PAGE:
Finally, physics helps me out.
The calendar may have said November 11th, but the weather yelled full on winter.  Ullr not only dumped a generous helping of right-side-up storm snow, but he dropped the temp also, and by the time we reached the ridge, many of us were feeling numb in our fingers and toes.  But that wasn’t the only challenge mother nature gave us.  We were also quickly realizing that you can have too much of a good thing.  Not wanting to risk skiing steep slopes given what we witnessed on the knob, we were sticking to the mellower line down the western aspect of the bowl, which was buried in an almost impassible frosting of Wasatch confection.  I pitied the poor splitboarders we had along that struggled to get going, but I had just as much of an issue trying to plow through.  You couldn’t stay on top of it.  I had barely started skiing and my quads were already burning from the violent kicks needed to free my boards from the white quagmire.  First tracks on this day didn’t necessarily equate to glory, in fact, first tracks meant was you were sacrificing yourself so that others could follow unencumbered in your tracks.  In true Mason fashion, I tried to earn some “effort points” by veering out of Jared’s tracks to experience the struggle myself… it wasn’t fun.  To save my legs, I finally resorted to just poling with all my might and plowing a mountain of snow around my knees like some sort of brutish locomotive.  The tour was beginning to take on a “fine and pleasant misery” tenor, but that changed once we reached the open slope where the bowl steepened.  That minor change in pitch proved adequate for giving me my first face shots of the season.  And even though we could see brush poking up in spots, none of us hit a thing.  We were probably skiing 3+ feet of fresh on bare ground.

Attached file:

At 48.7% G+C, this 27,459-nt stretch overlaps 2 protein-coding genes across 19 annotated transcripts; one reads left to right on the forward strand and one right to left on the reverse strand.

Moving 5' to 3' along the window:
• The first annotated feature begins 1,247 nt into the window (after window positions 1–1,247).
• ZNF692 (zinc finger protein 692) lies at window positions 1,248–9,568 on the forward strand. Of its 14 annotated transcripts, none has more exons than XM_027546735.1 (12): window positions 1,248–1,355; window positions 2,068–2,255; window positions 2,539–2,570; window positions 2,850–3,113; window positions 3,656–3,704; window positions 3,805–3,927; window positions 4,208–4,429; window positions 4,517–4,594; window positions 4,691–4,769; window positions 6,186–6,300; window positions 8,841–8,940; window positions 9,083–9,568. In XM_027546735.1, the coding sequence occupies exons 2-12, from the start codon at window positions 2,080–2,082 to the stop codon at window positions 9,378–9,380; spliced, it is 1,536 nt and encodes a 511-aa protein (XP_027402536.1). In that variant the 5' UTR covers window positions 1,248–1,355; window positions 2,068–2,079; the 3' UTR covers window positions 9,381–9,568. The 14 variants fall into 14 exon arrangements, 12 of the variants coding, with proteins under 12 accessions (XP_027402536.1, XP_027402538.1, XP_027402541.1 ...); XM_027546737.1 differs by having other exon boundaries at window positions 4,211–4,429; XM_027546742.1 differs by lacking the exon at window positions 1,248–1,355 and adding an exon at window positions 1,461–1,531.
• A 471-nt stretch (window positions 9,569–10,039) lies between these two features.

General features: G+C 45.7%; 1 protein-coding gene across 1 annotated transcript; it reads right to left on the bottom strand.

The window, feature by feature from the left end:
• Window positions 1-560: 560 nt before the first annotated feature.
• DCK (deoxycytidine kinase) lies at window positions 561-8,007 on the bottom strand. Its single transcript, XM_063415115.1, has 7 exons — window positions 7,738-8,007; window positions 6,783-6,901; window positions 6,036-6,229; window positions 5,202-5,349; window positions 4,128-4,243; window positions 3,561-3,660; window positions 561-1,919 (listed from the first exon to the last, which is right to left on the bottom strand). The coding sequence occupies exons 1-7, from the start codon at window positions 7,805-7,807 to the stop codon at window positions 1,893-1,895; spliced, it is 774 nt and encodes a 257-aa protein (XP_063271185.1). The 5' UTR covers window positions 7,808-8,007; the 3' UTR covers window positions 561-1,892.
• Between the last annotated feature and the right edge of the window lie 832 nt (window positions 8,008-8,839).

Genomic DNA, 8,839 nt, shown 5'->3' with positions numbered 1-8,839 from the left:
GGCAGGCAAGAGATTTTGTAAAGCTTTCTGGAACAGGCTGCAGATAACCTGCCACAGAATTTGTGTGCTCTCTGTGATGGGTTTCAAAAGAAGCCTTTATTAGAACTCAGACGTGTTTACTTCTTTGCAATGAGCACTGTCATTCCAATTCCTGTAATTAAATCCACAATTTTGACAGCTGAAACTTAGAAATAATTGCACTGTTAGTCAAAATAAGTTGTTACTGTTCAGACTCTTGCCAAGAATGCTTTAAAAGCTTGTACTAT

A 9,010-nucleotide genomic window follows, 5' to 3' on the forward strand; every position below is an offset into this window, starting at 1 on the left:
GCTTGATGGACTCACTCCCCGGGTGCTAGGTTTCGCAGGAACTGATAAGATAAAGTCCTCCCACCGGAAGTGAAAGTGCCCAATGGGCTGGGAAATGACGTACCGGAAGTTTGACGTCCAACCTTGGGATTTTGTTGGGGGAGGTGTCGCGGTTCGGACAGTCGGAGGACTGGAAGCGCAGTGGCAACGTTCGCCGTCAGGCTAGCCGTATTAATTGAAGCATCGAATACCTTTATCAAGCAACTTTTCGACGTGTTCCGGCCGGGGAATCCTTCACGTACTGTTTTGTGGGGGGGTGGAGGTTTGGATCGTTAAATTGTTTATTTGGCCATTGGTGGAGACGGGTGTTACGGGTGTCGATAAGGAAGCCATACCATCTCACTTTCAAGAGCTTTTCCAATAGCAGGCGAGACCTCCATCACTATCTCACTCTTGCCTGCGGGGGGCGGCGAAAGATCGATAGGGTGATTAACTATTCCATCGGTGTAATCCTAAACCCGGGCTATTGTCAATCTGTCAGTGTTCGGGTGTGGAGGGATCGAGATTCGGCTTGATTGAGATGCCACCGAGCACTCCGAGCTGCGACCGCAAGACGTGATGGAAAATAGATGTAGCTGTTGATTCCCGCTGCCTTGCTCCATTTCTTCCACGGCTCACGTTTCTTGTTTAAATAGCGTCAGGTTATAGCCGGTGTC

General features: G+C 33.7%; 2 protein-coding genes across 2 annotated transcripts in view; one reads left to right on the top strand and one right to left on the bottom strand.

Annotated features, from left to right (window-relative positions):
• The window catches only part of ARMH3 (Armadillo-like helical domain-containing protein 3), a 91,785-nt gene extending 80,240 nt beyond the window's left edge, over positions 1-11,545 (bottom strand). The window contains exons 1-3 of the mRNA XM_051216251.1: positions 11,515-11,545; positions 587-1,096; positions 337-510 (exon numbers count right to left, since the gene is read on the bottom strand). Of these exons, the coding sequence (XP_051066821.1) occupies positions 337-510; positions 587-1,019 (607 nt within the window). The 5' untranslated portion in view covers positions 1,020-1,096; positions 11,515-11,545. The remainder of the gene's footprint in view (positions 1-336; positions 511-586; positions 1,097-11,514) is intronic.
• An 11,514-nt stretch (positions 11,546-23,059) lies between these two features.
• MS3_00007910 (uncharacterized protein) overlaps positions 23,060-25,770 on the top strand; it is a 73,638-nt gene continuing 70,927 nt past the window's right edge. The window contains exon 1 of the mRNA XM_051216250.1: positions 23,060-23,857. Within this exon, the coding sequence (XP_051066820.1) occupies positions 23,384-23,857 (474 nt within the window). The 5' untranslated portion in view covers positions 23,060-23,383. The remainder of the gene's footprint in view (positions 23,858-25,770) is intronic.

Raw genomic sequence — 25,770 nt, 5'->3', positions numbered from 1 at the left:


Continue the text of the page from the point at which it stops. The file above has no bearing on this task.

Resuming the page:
Our short run completed, it was time to head back for beers.
The descent was short, but we were all willing to call it a day after that.  The trailbreaking on the way up, the trailbreaking on the way down combined with the cold seemed to sap a lot of our spirit.  Yet after the disappointment of last season, I think we all knew how special this day was.  Of course, one storm doesn’t make a season, but I couldn’t help but feel good about this.  Last year on December 31st, my wife and I snowshoed much of this same route and the ground was barely covered in most places.  I can’t deny that if we hit a drought, the same couldn’t happen again this year, but it just seems like Ullr is smiling more than he did last year at this time.